Coaches on the Hot Seat

By Josh Brewster, Buffalo Sports Page NHL Expert

Let’s take a look at some NHL coaches on the hot seat early this season. As always, general managers looking to save their bacon are the reason the following five bench bosses are in the frying pan.

1. Claude Julien, Montreal Canadiens

He’s a francophone, has Cup-winning credibility via his work with the Bruins, but his Habs are in the dumper. Montreal toppled the also-struggling Rangers 5-4 Saturday night, but with so many top-line guys not producing, have to wonder whether Julien could yield to another coach to buy GM Marc Bergevin time.

Can’t rule out the turnstile aspect of the Canadiens’ coaching history. Julien helmed the club from 2002-06, then came aboard for the final 24 games of the regular season last year before a Round 1 loss to the Rangers.

2. Alain Vigneault, NY Rangers

Speaking of the Rangers, Alain Vigneault has gone so far as to start Ondrej Pavelec for a second consecutive game in place of Henrik Lundqvist. While New York toppled the dreadful Coyotes Friday, they stumbled in Montreal Saturday.

It’s Vigneault’s fifth season in Manhattan. He’s been impressive with one Cup Final (2014 loss to LA) and one Conference Final (to go along with a Cup Final appearance with Vancouver).

Could the new Rangers’ boss be standing behind the bench right now? Lindy Ruff, fifth overall in wins by a coach (736) is his newly-minted assistant and could easily become Vigneault’s replacement.

Very interesting coaching history between our top two “hot seat” picks.

Montreal’s coaching list reads like a French Canadian recycling bin. Maybe the Habs will “go green” and bring Vigneault back if New York cuts bait. The 56-year-old Vigneault was the Canadiens’ coach from 1997-2001, during which time the club made the playoffs just once. As noted above, Julien is on his second turn in Montreal.

You know the French expression, “Plus ca change, plus c’est la meme chose” (the more things change, the more they stay the same).

3. Rick Tocchet, Arizona Coyotes

He was hired only recently, but having tied the NHL record for worst start in history (0-10-1), it’s possible that the youngest GM in the history of North American pro sports, 28-year-old John Chayka, could pull the plug.

Hard to fault Tocchet, though, as the club lost goalie Antti Raanta to injury and has little in the way of backup goaltending, with Louis Domingue and Adin Hill too green for the rigors of an NHL season. Chayka plucked another unknown goalie in trade this weekend when he dealt a pick to the Devils for Scott Wedgewood, who has played but four NHL games.

But what of the offense, or more succinctly put, what offense? The Coyotes have scored but 26 goals in eleven games. Max Domi has done surprisingly little, and Anthony Duclair is looking like AHL material after showing much promise. Rookie Clayton Keller leads the team in scoring (8-4-12), but Derek Stepan has just two goals.

There’s little for Tocchet to work with, but Chayka must be tempted to change chairs on the Titanic, so to speak, as the club is almost out of the playoff race and it’s not even Halloween.

4. Jared Bednar, Colorado Avalanche

An exciting start through the first five games of the season (4-1-0) had things looking up, but the Avs came back to earth, just 2-4 in their last six. GM Joe Sakic is haunted by question marks, with the entire hockey world wondering when he’ll extract a kings’ ransom for Matt Duchene, who remains on the trade block with Gabe Landeskog.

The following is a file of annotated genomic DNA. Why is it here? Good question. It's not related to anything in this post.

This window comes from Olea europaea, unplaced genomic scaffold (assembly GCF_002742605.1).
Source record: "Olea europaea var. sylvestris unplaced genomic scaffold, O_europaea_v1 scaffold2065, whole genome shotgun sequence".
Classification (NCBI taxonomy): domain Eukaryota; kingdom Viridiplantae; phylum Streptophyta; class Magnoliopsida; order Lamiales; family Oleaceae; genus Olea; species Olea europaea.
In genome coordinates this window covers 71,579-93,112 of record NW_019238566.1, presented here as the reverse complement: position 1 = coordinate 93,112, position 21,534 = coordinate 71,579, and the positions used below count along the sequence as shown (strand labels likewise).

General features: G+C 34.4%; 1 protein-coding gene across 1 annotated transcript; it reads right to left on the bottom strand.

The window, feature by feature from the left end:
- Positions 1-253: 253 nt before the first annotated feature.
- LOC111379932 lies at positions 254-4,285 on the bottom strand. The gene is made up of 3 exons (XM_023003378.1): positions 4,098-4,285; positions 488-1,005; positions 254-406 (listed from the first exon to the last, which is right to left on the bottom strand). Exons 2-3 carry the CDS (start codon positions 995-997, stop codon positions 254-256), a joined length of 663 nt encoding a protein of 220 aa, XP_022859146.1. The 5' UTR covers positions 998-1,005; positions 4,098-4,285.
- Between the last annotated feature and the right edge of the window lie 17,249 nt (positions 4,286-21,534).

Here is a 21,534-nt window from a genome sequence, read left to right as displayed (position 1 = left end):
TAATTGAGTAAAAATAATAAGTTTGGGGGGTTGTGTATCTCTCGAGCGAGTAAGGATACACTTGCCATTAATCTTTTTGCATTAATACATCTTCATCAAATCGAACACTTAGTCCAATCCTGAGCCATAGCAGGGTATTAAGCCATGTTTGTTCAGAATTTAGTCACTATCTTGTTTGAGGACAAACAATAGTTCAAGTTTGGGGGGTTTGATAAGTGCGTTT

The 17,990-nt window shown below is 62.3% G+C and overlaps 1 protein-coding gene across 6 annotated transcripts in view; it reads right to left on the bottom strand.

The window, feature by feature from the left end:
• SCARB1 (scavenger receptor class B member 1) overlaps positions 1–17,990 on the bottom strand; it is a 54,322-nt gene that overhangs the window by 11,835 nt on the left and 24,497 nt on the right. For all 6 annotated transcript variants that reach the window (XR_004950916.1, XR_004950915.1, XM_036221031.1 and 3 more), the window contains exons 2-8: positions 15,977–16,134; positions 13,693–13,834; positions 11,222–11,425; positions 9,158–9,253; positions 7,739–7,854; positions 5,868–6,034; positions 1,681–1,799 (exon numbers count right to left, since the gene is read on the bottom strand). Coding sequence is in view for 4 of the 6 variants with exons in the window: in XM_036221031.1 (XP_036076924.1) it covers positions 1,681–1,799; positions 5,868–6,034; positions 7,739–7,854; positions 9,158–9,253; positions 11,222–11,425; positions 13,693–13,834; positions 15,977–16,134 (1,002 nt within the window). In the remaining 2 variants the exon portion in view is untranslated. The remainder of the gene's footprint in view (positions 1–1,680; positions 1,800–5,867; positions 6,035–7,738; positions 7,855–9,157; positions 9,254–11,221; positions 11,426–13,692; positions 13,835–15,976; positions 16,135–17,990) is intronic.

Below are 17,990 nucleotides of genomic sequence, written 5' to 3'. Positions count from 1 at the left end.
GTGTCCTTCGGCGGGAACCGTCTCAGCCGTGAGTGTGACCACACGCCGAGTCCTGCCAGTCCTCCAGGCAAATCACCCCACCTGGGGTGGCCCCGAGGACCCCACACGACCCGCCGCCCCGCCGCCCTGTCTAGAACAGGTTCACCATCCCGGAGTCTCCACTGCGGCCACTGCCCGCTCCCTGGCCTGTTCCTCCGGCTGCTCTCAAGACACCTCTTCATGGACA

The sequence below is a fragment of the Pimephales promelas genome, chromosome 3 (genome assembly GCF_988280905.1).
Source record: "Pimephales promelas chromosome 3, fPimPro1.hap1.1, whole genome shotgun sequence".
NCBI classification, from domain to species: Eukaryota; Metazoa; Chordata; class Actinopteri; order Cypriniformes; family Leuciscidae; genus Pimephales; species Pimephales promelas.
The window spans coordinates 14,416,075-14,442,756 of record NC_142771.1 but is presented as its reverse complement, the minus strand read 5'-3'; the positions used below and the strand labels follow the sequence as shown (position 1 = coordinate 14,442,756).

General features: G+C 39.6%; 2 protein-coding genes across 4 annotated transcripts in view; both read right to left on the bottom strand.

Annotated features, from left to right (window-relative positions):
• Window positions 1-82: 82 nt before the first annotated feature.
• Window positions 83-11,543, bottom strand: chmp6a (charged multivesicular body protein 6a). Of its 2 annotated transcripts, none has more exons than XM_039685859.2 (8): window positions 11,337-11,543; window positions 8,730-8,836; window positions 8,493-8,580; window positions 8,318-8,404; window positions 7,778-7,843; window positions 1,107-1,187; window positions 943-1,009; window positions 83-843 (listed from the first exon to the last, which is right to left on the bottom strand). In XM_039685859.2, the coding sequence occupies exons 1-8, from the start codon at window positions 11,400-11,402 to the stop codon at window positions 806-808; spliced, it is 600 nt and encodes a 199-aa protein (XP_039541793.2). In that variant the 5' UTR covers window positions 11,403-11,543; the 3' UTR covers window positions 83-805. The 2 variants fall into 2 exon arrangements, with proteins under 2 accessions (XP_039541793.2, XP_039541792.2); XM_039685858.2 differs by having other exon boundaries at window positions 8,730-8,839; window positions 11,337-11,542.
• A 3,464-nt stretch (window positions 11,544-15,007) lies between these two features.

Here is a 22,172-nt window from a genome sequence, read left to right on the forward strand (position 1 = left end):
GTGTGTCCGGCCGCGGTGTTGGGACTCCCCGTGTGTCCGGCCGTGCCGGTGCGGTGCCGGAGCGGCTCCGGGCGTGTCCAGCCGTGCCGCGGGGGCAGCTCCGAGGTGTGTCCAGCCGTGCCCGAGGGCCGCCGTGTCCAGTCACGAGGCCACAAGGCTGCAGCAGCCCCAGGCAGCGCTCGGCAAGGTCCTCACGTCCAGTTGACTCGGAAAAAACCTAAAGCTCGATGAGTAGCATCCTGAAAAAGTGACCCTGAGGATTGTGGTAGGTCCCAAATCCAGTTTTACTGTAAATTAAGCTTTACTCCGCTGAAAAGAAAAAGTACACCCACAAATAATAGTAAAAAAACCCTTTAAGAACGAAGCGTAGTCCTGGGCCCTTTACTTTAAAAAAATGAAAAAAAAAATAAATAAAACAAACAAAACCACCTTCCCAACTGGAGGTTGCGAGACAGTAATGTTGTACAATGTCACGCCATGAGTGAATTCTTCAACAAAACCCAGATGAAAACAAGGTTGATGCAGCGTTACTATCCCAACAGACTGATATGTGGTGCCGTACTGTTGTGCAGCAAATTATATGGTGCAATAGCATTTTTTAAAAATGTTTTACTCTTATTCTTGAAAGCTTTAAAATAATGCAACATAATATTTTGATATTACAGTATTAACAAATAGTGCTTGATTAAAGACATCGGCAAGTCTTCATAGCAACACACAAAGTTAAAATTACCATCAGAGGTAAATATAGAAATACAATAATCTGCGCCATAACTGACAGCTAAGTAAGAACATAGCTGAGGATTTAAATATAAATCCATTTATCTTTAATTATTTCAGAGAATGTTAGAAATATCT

Sakic was stood up at the altar when Patrick Roy dumped him just prior to the start of the 2016-17 season. It was a slap in the face, and Bednar has done the best he could with a light defense and little offensive depth. It wouldn’t be fair to kick him to the curb, but fair has nothing to do with it.

5. Paul Maurice, Winnipeg Jets

A bag skate after a 2-0 start yielded some results for Maurice, who has leaned on Connor Hellebucyk since free agent Steve Mason started poorly. He’s got his defensemen playing better, and Tyler Myers is healthy.

However, the club is up-and-down despite having so many offensive weapons. The Jets won three straight over Edmonton, Vancouver and Carolina, then lost to Columbus and Pittsburgh with a win over division rival Minnesota sandwiched in between. This is just the type of inconsistency that has the organization getting antsy.

Don’t be surprised to see GM Kevin Cheveldayoff’s feet held to the fire along with Maurice’s if the Jets can’t leverage a ton of offensive talent in Patrik Laine, Blake Wheeler, Nik Ehlers and Bryan Little. Little and Wheeler are stuck on one goal apiece, and if the Jets can’t turn it around by Thanksgiving, and remain a playoff “bubble team” at best, a new voice–or voices–will be welcome.

Josh Brewster writes about the NHL every week on Buffalo Sports Page.

 

 

Josh Brewster

Josh Brewster has served as postgame radio host for the Anaheim Ducks since 2006. He appears regularly on Sirius/XM NHL Network Radio and as a correspondent on NHL Network television.



He was the first to produce hockey feature programming for the web with "Hockeytalk Audio Features," and the first to make the leap directly from web broadcasts to the NHL.



Brewster has also written for NHL.com, The Hockey News, The Fourth Period and Hockey Digest. His career in hockey media is profiled in the book, "Living the Hockey Dream" by Brian Kennedy.



He provided color commentary for Team USA at the World University Games for Fox College Sports and has narrated programs on Animal Planet and USA Network.



A native Buffalonian and a graduate of UB, Brewster directed and produced his comedy, "O.J.F.K." at the New Phoenix Theatre in 1999 and has a history as an actor on Buffalo stages.



His radio archive is available at hockeytalkradio.com

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